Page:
Friday, January 6, 2017

The Breastfeeding Battle

Breastfeeding is going to be the death of me.

There is such a push for mothers to breastfeed these days. Go to any reputable site, and it will tell you that mother's milk is best. These sites use biased language when discussing formula feeding, making mothers feel as though they are selfish for choosing anything other than breast milk.

I know all of the benefits of breastfeeding. In fact, I breastfed my son Liam until he was 17 months old. But there were extenuating circumstances that led to this. Liam had gastroesophageal reflux and feeding issues that resulted in slow weight gain. Now 2 years old, Liam has been in the <10th percentile for weight since he was an infant. I was terrified to stop breastfeeding him because I did not want him to lose weight. Thankfully, he was able to maintain his weight through the weaning process. But as a first time mom, I was scared to make the change.

Now with my 2 month old daughter Maya, I find myself questioning my decision to breastfeed. She was also diagnosed with reflux and started on medication. Having been through this with my son, my husband and I recognized the symptoms right away. Projectile vomiting, discomfort when lying flat, fussy feeding sessions...we couldn't believe we would have 2 children with reflux. At least this time, we knew what we were dealing with.

Maya had issues with breastfeeding from the beginning. Her latch was poor, making breastfeeding incredibly painful. And as my milk came in, we discovered that I have an oversupply and a forceful letdown. Every feeding session is a battle because Maya ends up choking on my milk. And once Maya is done feeding, we have to keep her upright for at least 30 minutes to prevent projectile vomiting. But it doesn't seem to matter how long we keep her upright. The minute Maya is lying flat, she is screaming in pain and spitting up all of the milk that is supposed to be nourishing her.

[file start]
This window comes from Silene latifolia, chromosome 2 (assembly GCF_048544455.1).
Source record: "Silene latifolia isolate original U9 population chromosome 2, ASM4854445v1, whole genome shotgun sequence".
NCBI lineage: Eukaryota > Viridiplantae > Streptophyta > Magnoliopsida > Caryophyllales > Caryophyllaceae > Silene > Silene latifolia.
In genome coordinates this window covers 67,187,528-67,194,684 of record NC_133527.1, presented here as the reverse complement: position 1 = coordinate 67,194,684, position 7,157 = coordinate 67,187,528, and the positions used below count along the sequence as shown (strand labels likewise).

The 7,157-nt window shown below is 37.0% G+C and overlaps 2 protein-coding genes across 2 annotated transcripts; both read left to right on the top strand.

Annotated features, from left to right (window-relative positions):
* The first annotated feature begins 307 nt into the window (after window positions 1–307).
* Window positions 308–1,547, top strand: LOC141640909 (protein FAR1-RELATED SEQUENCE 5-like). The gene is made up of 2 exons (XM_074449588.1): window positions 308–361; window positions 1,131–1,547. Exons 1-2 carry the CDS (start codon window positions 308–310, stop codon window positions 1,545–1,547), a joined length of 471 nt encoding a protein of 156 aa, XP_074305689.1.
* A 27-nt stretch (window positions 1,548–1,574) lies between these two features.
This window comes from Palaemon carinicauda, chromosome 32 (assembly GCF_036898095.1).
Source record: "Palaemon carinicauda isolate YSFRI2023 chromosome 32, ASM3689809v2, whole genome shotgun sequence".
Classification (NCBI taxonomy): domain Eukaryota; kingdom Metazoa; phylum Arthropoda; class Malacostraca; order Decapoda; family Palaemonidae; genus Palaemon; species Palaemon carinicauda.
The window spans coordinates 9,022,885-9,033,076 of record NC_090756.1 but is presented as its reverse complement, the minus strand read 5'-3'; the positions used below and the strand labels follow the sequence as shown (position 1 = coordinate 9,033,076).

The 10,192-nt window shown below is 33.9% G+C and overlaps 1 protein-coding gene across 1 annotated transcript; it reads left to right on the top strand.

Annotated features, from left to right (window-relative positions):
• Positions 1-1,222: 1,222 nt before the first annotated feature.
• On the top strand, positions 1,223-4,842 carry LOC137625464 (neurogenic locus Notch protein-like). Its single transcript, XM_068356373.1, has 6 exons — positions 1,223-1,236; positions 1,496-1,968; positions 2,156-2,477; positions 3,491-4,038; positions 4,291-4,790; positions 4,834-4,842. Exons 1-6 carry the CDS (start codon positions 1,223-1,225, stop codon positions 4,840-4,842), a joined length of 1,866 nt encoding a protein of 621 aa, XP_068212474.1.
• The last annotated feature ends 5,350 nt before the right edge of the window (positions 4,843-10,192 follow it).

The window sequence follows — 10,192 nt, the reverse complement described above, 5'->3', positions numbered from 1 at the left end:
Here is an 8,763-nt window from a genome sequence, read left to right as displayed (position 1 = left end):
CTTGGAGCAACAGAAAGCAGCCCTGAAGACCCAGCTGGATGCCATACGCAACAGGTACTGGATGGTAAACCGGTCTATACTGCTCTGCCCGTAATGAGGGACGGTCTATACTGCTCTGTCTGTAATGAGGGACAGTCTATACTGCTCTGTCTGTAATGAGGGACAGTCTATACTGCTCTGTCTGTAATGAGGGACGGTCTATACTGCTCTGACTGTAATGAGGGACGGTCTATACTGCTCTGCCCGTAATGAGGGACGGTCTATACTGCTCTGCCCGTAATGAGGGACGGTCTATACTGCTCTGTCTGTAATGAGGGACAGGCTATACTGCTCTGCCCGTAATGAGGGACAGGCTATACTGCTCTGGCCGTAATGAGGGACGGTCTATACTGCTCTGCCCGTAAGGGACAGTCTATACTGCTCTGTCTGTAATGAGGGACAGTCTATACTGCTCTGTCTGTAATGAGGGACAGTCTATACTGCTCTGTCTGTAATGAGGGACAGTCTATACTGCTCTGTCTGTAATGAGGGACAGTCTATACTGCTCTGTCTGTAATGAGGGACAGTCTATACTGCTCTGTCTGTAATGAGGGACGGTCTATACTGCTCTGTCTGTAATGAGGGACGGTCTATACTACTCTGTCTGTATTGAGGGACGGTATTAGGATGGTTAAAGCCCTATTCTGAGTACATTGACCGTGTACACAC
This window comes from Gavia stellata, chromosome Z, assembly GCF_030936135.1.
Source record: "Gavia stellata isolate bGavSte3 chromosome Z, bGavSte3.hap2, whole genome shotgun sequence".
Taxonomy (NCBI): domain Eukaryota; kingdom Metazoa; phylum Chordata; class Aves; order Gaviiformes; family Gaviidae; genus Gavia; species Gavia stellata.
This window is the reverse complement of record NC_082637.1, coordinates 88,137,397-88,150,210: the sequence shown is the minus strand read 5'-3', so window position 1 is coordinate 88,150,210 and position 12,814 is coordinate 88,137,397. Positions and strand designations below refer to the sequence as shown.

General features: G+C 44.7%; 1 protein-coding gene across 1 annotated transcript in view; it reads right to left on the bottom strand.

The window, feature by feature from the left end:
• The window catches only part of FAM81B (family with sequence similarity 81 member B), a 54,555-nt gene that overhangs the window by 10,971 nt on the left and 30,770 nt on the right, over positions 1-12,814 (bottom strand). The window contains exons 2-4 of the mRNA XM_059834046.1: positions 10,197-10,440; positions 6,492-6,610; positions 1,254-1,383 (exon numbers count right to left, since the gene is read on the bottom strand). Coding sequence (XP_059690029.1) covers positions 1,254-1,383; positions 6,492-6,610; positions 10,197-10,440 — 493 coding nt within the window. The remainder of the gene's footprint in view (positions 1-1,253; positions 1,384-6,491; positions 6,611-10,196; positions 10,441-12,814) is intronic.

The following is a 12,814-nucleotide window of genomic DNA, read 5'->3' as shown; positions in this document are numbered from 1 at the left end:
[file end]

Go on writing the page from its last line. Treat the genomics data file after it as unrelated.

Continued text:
Is it possible that Maya has a milk protein allergy (as one lactation consultant suggested) that is causing all of these issues? If that's the case, could I really cut all dairy out of my diet and still keep my sanity? That would mean not only avoiding the obvious sources of milk, but also reading every food label for hidden milk in processed foods. And with 2 children, do I really have time for this?

Would Maya do better on formula? Or is that just taking the easy way out? I'm not sure that I could live with the guilt of not breastfeeding my daughter as long as I breastfed my son. But it literally pains me to see Maya struggle with every feeding. What if there is a better way, and I am just too scared to try?

I wish there was more of a push for mothers to simply make the best decisions they can make for their children. Breast milk or formula, as long as the child is happy and fed, what difference does it really make? Yes, I recognize that mother's milk is best, but there are also other circumstances to consider when making the decision of how to feed your child. Maybe we should spend more time encouraging mothers to do what is best for their family rather than passing judgment without knowing all of the facts.

I'm not sure whether I will continue breastfeeding or switch to formula. I'm hoping to make that decision when I have more than 4 hours of sleep. But no matter what I decide, it will be with the best intentions for my daughter and the rest of the family.

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